American Jews and Israel in the Post-War Period
Nice place to visit, wouldn't want to live there.
American Jews did not believe that their reluctance to exchange Brooklyn and Los Angeles for Tel Aviv meant that they were less than wholehearted champions of the Zionist undertaking. Reinterpreting Zionism, they preferred to view Israel as a refuge for persecuted Jews and not as a national homeland for all Jews.
There was much truth to the joke that defined American Zionism as a movement in which one person gave money to a second person to send to a third person to Israel. As Daniel Elazar noted, fund-raising for Israel had become "the most visible Jewish communal activity.” This was especially noticeable after 1967. Even Jews who did not belong to synagogues or Jewish organizations contributed to the United Jewish Appeal. "I am because I give" became the existential definition of American Jewishness, and status within American Jewry depended to a large extent on one's annual gift to the United Jewish Appeal campaign.
For American Jews, Zionism was a philanthropy, the most important of philanthropies, and one to which they were tied largely by contributions and by the purchase of bonds issued by the Israeli government. Jews voted with their wallets, if not with their feet, for Israel. Fund-raising became the most important barometer of the relationship between American Jews and the state of Israel. During his first term as Israel's prime minister, Ben‑Gurion made only one visit outside of Israel, and that was in May 1951to the United States to launch the first Israel bonds campaign.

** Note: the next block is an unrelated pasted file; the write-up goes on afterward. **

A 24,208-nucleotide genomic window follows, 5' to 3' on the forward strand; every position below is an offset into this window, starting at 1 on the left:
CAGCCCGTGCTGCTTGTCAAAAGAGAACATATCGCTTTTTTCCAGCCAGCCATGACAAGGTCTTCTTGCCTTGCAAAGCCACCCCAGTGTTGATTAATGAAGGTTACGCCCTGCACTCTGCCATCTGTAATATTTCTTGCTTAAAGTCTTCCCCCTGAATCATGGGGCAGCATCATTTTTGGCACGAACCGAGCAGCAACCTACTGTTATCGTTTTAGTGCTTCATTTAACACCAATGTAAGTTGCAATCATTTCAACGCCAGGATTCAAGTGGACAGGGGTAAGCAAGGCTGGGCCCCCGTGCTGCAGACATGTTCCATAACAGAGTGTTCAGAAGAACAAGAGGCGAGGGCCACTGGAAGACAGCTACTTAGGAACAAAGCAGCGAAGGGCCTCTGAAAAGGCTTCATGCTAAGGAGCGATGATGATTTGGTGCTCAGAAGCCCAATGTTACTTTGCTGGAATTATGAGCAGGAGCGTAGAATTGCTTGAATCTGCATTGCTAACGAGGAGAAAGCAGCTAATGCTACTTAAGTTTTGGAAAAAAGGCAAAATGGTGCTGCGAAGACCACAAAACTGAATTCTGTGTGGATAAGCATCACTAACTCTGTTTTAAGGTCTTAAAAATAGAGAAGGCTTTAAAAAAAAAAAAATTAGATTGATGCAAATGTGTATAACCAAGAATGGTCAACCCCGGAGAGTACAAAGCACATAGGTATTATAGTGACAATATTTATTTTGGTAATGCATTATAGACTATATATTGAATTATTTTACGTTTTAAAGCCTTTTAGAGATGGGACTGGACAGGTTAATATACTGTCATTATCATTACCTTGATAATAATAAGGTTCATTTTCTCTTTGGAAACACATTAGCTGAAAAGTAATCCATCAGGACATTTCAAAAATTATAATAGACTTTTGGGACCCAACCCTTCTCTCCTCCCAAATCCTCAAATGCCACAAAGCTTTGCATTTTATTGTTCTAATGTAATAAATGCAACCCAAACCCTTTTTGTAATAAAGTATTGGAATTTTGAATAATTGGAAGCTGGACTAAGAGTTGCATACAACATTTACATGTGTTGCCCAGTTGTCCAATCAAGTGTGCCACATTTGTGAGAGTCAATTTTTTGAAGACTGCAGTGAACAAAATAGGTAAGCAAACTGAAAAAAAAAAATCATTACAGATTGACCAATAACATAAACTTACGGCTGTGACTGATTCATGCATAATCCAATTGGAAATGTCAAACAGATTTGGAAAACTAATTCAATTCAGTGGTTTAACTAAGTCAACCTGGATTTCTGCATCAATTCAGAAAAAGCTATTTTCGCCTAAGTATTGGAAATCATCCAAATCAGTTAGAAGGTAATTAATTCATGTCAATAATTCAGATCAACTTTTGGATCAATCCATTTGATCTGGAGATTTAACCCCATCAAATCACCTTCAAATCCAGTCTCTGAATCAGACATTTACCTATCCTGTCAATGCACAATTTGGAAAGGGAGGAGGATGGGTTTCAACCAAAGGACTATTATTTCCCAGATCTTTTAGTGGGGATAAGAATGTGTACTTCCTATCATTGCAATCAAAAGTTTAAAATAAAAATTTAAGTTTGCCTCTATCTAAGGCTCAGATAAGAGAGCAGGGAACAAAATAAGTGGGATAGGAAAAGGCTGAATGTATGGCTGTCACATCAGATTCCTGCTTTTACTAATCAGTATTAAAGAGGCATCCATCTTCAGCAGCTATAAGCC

Fund‑raising in America for Israel increased during periods of crisis in the Middle East and subsided during times of quiet. Contributions to the United Jewish Appeal, the major fund‑raising campaign for Israel, rose dramatically in the years prior to the establishment of Israel and in 1956, the year of the Sinai war between Israel and Egypt. Previous fundraising efforts were dwarfed, however, by the contributions of Jews in 1967to help pay for the Six‑Day War.
1967 was a watershed year in the history of American Jewry. While Jews had supported Israel from its founding in 1948, the depth of their emotional involvement with the Jewish state only became fully evident 19 years later. Not even they themselves realized just how important Israel had been to them. There had been clues. One of these was the incredible popularity of Exodus (1958), Leon Uris's potboiler about the establishment of Israel. It sold more than 20,000,000 copies in hardcover and paperback, and was probably read by more Jews during the 1950sthan any other book. Those Jews who did not read the novel saw the movie version by Otto Preminger. But not even the most astute observers of American Jewry were prepared for 1967. "American Jews, try as they may," Morris N. Kertzer wrote on the eve of the Six‑Day War, "find difficulty in feeling the peoplehood of Israel, the mystical bond that unites them with their coreligionists outside the United States. . . . The boundaries of America are the limits of their creative Jewish concerns.”
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